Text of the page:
[37 Del.Ch. 571] Paragraph II of the 1929 agreement provides as follows:
'Conditioned upon Bronson's securing and delivering to the Corporation within thirty (30) days from the date of this agreement a firm underwriting by responsible persons to take up and pay for the 200,000 shares of stock of the Corporation at $3.50 per share within ninety (90) days after the delivery of such firm understanding to the corporation, this agreement shall become effective and the corporation will thereupon deliver to Bronson a certificate, or certificates, for 500,000 shares of stock of the corporation and thereupon the original agreement [of 1927 between plaintiff and defendant] shall be cancelled and shall be of no further effect or validity.'
Paragraph X thereof reads in part as follows:
'In the event that this Agreement shall not become effective as provided in Paragraph II, hereof within thirty (30) days from the date of this Agreement, or such later date as may be agreed upon by the Corporation and Bronson, then this Agreement shall thereupon become null and void and the Original Agreement shall remain in full force and effect.'
It is admitted that plaintiff complied with the condition quoted in Paragraph II and received 500,000 shares of stock therefor. Despite the all inclusive language to the effect that upon compliance with the condition the Original Agreement should be cancelled and of no further effect or validity, the plaintiff argues that the language must be construed to apply only to the cancellation of the unexercised bond-purchase option which plaintiff gave up by executing the 1929 agreement and meeting the condition of Paragraph II thereof. Plaintiff says an excerpt from the minutes of the stockholders' meeting at which the 1929 agreement was ratified shows that the 1929 agreement was intended to apply only to the bond-purchase option provision. He relies upon the following excerpt:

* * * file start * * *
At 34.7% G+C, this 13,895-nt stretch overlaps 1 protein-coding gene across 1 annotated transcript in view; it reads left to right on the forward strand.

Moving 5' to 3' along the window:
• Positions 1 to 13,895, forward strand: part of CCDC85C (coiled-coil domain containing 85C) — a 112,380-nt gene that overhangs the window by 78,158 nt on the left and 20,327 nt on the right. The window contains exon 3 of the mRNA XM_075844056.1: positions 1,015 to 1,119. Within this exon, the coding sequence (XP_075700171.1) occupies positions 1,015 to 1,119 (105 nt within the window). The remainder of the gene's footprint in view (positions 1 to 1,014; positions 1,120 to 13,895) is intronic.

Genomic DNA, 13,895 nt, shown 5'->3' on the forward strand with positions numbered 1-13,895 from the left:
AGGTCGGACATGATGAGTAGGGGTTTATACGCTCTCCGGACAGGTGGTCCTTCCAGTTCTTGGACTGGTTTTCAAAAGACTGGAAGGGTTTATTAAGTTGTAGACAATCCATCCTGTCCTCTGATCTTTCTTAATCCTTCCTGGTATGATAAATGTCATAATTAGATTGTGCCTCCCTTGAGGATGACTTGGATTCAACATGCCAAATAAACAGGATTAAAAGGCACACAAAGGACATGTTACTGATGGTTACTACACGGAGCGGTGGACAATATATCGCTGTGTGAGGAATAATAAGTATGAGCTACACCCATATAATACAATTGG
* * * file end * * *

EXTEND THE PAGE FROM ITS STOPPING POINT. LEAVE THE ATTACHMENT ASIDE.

'The meeting * * * also discussed the cancellation of the provisions for the sale of the bonds of the company, as provided [37 Del.Ch. 572] in the aforesaid original agreement of March 7, 1927, in connection with which the Chairman stated that, as a consideration for the cancellation of the privilege to purchase these bonds, the company had given such purchasers 300,000 shares of the capital stock of the corporation. * * *'
Plaintiff also notes that the Federal Court in Bronson v. Commissioner, 2 Cir.,183 F.2d 529, referred to the provision in similar terms.